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McConnell campaign asks for FBI investigation over leaked Ashley Judd tapes

Mitch McConnell’s campaign has accused opponents of bugging McConnell’s headquarters and has asked for an FBI investigation after a recording from an internal campaign meeting surfaced on Mother Jones this morning.

The FBI has confirmed the request and is looking into the allegation, according to Paul Bresson, an agency spokesman..

The 12-minute tape reveals McConnell and his campaign staff lampooning then-potential candidate Ashley Judd, whom they call "a haystack of needles” when it comes to political liabilities, at a Feb. 2 meeting. Judd has since decided not to run.

“We’ve always said the Left will stop at nothing to attack Sen. McConnell, but Nixonian tactics to bug campaign headquarters is above and beyond,” McConnell campaign manager Jesse Benton said in a statement.

He added: "Senator McConnell’s campaign is working with the FBI and has notified the local U.S. Attorney in Louisville, per FBI request, about these recordings. Obviously a recording device of some kind was placed in Senator McConnell’s campaign office without consent.  By whom and how that was accomplished presumably will be the subject of a criminal investigation.”

In speaking to reporters Tuesday afternoon, McConnell tied the recording to a liberal group's attack on his wife's Chinese heritage.

"As you know last month my wife's ethnicity was attacked by a left-wing group in Kentucky and then apparently they also bugged my headquarters," McConnell said. He did not answer questions about the contents of the tape.

While the tape isn’t particularly flattering to the McConnell campaign, the contents seem like standard opposition research. The meeting’s leader plays clips of Judd speaking on issues such as Christianity and her support for President Obama. Attendees point out -- as other commentators had before them -- that Judd’s liberal position on issues like the environment and abortion would likely not endear her to Kentucky voters.

At one point, someone in the recording notes that Judd’s mental health could become an issue in the campaign.

She's clearly, this sounds extreme, but she is emotionally unbalanced. I mean it's been documented. Jesse can go in chapter and verse from her autobiography about, you know, she's suffered some suicidal tendencies. She was hospitalized for 42 days when she had a mental breakdown in the '90s.

At another point, the presenter brings up the “sensitive subject” of Judd’s religious preferences.

Anyhow I know this is sort of a sensitive subject but you know at least worth putting on your radar screen is that she is critical…[inaudible] sort of traditional Christianity. She sort of views it as sort of a vestige of patriarchy. She says Christianity gives a God like a man, presented and discussed exclusively with male imagery which legitimizes and seals male power, the intention to dominate even if that intention is nowhere visible.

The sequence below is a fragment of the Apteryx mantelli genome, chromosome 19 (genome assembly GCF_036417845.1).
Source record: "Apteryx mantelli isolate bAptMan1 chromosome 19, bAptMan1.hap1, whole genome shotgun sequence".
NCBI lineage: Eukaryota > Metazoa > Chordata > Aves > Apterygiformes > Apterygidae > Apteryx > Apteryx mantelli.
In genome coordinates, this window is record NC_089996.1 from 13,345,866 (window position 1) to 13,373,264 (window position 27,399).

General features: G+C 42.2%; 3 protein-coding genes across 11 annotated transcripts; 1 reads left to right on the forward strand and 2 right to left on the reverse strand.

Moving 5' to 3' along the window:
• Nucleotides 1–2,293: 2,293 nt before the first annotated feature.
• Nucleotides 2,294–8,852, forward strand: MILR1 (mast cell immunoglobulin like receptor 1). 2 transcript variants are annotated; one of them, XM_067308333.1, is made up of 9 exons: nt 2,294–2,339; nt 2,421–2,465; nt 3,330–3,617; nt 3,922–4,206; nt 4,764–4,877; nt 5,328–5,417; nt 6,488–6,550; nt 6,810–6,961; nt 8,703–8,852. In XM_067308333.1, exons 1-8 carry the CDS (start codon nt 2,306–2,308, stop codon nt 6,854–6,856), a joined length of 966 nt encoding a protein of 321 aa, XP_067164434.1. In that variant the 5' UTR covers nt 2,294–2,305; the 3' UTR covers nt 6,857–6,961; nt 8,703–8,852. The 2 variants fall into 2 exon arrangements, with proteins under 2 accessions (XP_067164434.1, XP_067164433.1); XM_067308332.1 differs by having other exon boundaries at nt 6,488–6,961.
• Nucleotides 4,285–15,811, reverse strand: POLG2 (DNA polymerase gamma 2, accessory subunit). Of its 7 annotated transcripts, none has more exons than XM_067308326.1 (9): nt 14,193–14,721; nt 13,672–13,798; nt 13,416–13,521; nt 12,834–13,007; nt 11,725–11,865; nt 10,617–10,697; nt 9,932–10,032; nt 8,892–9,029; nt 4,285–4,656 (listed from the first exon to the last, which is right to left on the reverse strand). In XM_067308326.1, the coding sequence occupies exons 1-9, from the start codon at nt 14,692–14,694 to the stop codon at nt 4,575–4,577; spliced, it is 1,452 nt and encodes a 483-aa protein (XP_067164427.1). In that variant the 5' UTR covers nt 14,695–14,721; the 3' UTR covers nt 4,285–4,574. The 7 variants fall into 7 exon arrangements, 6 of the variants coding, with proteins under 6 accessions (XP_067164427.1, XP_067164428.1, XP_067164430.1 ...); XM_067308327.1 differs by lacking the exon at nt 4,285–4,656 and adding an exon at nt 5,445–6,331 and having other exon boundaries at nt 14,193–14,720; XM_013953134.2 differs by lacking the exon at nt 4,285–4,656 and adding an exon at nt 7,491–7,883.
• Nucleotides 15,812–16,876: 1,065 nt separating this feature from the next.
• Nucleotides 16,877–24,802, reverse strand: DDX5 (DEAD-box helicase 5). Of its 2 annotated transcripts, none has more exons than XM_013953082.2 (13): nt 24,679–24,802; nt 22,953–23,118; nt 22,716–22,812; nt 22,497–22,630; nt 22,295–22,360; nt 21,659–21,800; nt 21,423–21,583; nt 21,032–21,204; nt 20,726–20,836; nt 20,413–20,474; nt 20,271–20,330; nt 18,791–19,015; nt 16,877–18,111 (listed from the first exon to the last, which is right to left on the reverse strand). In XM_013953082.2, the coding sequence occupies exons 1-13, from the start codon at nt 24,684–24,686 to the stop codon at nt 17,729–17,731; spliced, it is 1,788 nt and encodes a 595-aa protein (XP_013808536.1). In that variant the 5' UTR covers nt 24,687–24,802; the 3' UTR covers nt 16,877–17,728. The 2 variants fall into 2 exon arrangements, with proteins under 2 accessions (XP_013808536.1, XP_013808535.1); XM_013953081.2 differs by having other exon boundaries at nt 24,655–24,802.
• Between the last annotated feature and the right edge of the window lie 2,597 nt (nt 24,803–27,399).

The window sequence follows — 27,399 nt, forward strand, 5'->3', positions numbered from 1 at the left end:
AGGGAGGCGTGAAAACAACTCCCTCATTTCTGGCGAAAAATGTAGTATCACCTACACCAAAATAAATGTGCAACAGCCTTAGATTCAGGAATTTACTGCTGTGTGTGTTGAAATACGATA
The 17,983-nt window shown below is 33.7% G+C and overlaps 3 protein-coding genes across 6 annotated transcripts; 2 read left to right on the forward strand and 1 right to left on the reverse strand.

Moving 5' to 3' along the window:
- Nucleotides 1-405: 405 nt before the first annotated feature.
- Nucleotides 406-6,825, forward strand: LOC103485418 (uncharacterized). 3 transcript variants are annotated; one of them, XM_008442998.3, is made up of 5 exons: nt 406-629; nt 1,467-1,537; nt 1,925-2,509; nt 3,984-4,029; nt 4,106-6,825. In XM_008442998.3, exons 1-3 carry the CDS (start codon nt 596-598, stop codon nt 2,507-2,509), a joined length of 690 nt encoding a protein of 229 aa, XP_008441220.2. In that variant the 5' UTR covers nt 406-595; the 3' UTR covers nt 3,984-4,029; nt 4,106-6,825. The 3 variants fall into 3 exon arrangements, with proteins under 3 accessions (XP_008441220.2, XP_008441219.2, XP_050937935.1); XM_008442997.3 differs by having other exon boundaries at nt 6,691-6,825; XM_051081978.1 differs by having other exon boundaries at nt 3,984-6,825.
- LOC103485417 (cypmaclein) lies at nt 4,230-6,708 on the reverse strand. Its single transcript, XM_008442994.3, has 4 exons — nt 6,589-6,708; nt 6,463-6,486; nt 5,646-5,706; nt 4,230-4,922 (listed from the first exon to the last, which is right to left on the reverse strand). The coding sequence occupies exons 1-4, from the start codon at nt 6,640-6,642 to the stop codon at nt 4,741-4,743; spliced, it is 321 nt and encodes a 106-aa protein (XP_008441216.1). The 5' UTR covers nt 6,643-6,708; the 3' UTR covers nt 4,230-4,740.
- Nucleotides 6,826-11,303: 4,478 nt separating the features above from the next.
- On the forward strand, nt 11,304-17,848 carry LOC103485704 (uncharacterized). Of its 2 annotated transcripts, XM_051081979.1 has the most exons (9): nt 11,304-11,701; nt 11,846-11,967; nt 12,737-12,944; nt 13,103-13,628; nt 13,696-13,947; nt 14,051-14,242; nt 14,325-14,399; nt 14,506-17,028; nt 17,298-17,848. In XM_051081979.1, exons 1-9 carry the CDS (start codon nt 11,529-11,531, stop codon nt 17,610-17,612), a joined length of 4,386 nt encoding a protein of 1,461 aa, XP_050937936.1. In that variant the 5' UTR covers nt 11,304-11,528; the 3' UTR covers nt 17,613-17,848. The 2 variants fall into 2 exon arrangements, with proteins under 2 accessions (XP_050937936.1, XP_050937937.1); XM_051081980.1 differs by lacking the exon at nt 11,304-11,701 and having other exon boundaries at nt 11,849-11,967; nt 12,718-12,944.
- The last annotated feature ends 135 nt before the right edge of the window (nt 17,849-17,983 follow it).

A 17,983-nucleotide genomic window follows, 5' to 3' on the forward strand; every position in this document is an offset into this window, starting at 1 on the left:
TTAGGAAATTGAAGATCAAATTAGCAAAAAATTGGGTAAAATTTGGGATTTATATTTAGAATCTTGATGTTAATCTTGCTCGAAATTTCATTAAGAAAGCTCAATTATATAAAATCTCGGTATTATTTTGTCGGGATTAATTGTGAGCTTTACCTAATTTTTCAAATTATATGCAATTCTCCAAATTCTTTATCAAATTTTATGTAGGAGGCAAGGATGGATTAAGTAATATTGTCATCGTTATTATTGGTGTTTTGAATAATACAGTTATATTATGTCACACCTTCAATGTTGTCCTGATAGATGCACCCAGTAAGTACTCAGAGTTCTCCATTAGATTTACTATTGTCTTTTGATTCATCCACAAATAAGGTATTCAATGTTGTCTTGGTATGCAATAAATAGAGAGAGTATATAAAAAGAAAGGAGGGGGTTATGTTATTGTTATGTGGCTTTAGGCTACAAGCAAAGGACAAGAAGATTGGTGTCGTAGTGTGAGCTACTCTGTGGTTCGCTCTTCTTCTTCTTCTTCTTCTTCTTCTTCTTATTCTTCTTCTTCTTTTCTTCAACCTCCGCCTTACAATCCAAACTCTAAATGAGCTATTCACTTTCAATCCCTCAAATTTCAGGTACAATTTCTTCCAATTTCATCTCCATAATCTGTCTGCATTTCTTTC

Kentucky Secretary of State Alison Lundergan Grimes, a likely McConnell challenger, is also discussed. A staffer mentions a Freedom of Information Act filed through "a third party" to dig up potential dirt on her tenure. One staffer talks about plans to attack Grimes as "very sort of self-centered, sort of egotistical." As The Fix notes, McConnell's team has far less opposition research on Grimes.

McConnell's campaign says that the leak could not have come from one of the staff members in the room, all of whom have been with the senator for years. Mother Jones’ David Corn does not specify how he got the tape, other than to say it came from an anonymous source. In a statement, Mother Jones said that the magazine was "not involved in the making of the tape" but that "it is our understanding that the tape was not the product of a Watergate-style bugging operation."

Corn also published the damaging “47 percent video” of Mitt Romney last year, which was filmed by a bartender at a Republican fundraiser.

At a press conference Tuesday afternoon, Senate Majority Leader Harry Reid (D-Nev.) joked, "I know I didn't do it."

In a statement released this afternoon, Judd condemned the recording as "yet another example of the politics of personal destruction that embody Mitch McConnell and are pervasive in Washington DC."

She went on: "We expected nothing less from Mitch McConnell and his camp than to take a personal struggle such as depression, which many Americans cope with on a daily basis, and turn it into a laughing matter. Every day it becomes clearer how much we need change in Washington from this kind of rhetoric and actions."

The McConnell campaign has added a page to its website asking supporters to "stand with Senator McConnell against the liberal media's illegal and underhanded tactics." This afternoon, Sen. Jerry Moran, the chairman of the National Republican Senatorial Committee, asked several Democratic and left-leaning organizations, including the Democratic National Committee and Mother Jones, to "state for the record that they had nothing to do with these illegal acts, denounce them, and make clear they have no place in our political debate."

NRSC spokesman Brad Dayspring has suggested that the Democratic Senatorial Campaign Committee may have been involved in the leak.

In response, DSCC Executive Director Guy Cecil said in a statement that the committee doesn't know the source of the tape and that "it is beneath the office of Minority Leader to engage in this kind of trivial politics."

Caitlin Dewey is The Post’s digital culture critic. Follow her on Twitter @caitlindewey or subscribe to her daily newsletter on all things Internet. (tinyletter.com/cdewey)

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